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    ABSTRACT: In clinical practice, physicians have recently attempted to avoid mechanical ventilation (MV) as much as possible and have started to use non-invasive ventilation (NIV) in patients with respiratory failure. A prospective observational study was conducted to assess the applicability, effectiveness, and safety of NIV in managing patients with respiratory failure in Palestine. Fifty-two patients (39 patients from West Bank and 13 patients from Gaza Strip) who fulfilled criteria for inclusion were admitted to the two medical care units of the An-Najah National Teaching Hospital during a 10-month period. These patients formed the study population to receive NIV. The results came with baseline (mean ± SD) pH, PaO2, and PaCO2 measurements of 7.36 ± 0.1, 75.62 ± 32.7, and 46.5 ± 20.86 mmHg, respectively. The primary indication for NIV was hypoxemic respiratory failure (n = 38, 73%). The success rate with NIV was 78%, with 40 out of 52 patients weaned successfully. Significant improvements were observed in the first hour following institution of NIV in pH (7.38 ± 0.07, P < 0.001), PaO2 (90.4 ± 52.4, P < 0.001), and PaCO2 (40.4 ± 12.6, P < 0.001). These physiological parameters continued to improve up to the time of weaning: pH (7.39 ± 0.07, P < 0.001), PaO2 (99.9 ± 44.3, P < 0.001), and PaCO2 (38.6 ± 13.9, P < 0.001). The parameters were maintained within 12 h post-weaning: pH (7.39 ± 0.08, P < 0.001), PaO2 (97 ± 30.3, P < 0.001), and PaCO2 (36.9 ± 10.3, P < 0.001). This study has shown benefits of NIV in avoiding the call for invasive MV in patients exhibiting respiratory failure of varied etiology, with similar results comparable to previous studies in developed countries. Thus, increased usage of NIV in respiratory failure is likely to affect favorably in countries with limited resources such as Palestine.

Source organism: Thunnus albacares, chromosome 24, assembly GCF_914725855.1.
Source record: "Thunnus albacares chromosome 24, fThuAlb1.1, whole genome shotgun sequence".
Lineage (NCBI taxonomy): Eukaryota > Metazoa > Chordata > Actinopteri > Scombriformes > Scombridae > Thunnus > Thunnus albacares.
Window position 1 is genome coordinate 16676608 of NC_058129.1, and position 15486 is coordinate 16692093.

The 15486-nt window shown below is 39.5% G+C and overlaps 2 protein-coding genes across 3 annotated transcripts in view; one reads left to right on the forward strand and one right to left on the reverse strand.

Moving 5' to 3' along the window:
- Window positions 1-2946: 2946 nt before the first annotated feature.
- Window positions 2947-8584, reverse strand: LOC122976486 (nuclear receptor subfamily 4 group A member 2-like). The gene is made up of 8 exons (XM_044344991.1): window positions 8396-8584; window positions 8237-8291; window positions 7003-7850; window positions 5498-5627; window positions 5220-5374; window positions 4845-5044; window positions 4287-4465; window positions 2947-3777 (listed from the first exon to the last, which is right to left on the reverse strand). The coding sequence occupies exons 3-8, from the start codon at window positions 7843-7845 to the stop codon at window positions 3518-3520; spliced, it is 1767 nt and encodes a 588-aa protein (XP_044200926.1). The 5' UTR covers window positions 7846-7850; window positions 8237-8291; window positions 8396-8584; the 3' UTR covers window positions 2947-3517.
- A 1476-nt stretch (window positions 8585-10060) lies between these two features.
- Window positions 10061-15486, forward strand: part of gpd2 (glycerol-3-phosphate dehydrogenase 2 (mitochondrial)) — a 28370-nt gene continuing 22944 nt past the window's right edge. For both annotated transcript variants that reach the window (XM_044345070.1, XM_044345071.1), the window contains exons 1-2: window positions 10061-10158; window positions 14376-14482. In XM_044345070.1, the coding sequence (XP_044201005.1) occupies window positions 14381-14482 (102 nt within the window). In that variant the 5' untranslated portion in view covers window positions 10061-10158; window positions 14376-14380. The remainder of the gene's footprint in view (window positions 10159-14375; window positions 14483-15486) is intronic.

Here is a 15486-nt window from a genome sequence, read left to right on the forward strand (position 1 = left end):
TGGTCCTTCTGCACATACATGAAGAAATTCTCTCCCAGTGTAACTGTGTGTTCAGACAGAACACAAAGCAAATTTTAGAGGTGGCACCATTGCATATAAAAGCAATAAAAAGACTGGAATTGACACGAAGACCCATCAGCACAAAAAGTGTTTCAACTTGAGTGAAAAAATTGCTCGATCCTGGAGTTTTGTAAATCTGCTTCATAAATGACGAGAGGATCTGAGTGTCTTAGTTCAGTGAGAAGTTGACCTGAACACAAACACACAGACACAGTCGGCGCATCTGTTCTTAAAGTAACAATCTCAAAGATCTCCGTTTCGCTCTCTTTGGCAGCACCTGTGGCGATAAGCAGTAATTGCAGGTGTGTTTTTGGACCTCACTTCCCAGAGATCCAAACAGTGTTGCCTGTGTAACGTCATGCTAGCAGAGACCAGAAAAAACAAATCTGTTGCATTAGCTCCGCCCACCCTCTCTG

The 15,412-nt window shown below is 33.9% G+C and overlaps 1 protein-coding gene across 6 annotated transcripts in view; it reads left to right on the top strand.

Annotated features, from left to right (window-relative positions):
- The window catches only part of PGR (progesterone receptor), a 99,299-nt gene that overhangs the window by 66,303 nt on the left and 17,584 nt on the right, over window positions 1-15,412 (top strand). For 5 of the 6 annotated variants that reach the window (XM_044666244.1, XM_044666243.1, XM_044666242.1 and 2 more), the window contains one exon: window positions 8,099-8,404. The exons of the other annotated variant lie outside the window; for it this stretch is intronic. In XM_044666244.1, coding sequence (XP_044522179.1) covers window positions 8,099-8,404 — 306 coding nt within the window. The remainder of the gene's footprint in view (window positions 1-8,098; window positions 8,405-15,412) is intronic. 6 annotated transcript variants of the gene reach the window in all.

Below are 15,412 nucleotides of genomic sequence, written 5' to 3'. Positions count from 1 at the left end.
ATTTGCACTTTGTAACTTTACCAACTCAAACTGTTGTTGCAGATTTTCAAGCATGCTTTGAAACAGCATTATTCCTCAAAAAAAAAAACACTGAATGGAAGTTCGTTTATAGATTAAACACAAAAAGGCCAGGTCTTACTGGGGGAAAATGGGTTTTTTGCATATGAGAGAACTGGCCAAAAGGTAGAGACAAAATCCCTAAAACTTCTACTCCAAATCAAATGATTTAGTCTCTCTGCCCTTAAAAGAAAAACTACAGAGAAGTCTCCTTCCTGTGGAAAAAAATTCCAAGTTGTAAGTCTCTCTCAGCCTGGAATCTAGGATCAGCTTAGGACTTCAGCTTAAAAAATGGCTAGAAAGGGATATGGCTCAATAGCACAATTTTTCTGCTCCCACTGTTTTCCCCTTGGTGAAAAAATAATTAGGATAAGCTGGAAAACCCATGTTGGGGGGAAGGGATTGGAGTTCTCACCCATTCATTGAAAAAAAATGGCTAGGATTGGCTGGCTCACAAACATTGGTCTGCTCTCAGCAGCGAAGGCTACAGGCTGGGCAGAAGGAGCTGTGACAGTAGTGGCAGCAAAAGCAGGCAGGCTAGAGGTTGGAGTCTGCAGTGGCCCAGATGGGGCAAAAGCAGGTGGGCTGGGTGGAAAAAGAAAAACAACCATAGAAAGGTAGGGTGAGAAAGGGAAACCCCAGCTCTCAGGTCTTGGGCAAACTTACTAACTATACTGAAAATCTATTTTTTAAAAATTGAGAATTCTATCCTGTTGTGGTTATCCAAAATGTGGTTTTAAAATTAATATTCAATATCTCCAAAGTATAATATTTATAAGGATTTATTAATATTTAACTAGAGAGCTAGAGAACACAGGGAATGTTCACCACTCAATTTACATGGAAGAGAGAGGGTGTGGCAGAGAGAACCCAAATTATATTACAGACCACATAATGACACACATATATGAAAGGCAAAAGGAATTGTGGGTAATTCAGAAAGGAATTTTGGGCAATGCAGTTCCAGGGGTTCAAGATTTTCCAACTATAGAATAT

Full-text · Article · Jul 2014